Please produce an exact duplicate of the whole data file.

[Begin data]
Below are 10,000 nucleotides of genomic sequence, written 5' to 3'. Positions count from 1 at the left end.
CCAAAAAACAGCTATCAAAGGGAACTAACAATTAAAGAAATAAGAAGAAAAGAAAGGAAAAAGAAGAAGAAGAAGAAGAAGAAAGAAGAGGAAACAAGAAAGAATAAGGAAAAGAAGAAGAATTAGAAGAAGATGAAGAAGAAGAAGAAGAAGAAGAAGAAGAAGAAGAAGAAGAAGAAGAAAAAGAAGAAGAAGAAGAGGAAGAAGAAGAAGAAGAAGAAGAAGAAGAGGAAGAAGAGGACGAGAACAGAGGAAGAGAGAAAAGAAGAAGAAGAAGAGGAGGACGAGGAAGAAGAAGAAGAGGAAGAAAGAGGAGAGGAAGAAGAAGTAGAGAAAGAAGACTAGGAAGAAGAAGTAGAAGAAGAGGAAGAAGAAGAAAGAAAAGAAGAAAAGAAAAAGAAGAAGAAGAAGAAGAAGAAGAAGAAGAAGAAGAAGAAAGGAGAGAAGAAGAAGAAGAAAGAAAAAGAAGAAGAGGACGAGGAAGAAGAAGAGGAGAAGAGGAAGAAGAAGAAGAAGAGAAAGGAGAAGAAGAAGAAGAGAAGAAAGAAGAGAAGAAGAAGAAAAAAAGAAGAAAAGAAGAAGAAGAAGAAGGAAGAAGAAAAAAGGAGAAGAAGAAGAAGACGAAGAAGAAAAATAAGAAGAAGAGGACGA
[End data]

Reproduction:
Below are 10,000 nucleotides of genomic sequence, written 5' to 3'. Positions count from 1 at the left end.
CCAAAAAACAGCTATCAAAGGGAACTAACAATTAAAGAAATAAGAAGAAAAGAAAGGAAAAAGAAGAAGAAGAAGAAGAAGAAAGAAGAGGAAACAAGAAAGAATAAGGAAAAGAAGAAGAATTAGAAGAAGATGAAGAAGAAGAAGAAGAAGAAGAAGAAGAAGAAGAAGAAGAAGAAGAAAAAGAAGAAGAAGAAGAGGAAGAAGAAGAAGAAGAAGAAGAAGAAGAGGAAGAAGAGGACGAGAACAGAGGAAGAGAGAAAAGAAGAAGAAGAAGAGGAGGACGAGGAAGAAGAAGAAGAGGAAGAAAGAGGAGAGGAAGAAGAAGTAGAGAAAGAAGACTAGGAAGAAGAAGTAGAAGAAGAGGAAGAAGAAGAAAGAAAAGAAGAAAAGAAAAAGAAGAAGAAGAAGAAGAAGAAGAAGAAGAAGAAGAAGAAAGGAGAGAAGAAGAAGAAGAAAGAAAAAGAAGAAGAGGACGAGGAAGAAGAAGAGGAGAAGAGGAAGAAGAAGAAGAAGAGAAAGGAGAAGAAGAAGAAGAGAAGAAAGAAGAGAAGAAGAAGAAAAAAAGAAGAAAAGAAGAAGAAGAAGAAGGAAGAAGAAAAAAGGAGAAGAAGAAGAAGACGAAGAAGAAAAATAAGAAGAAGAGGACGA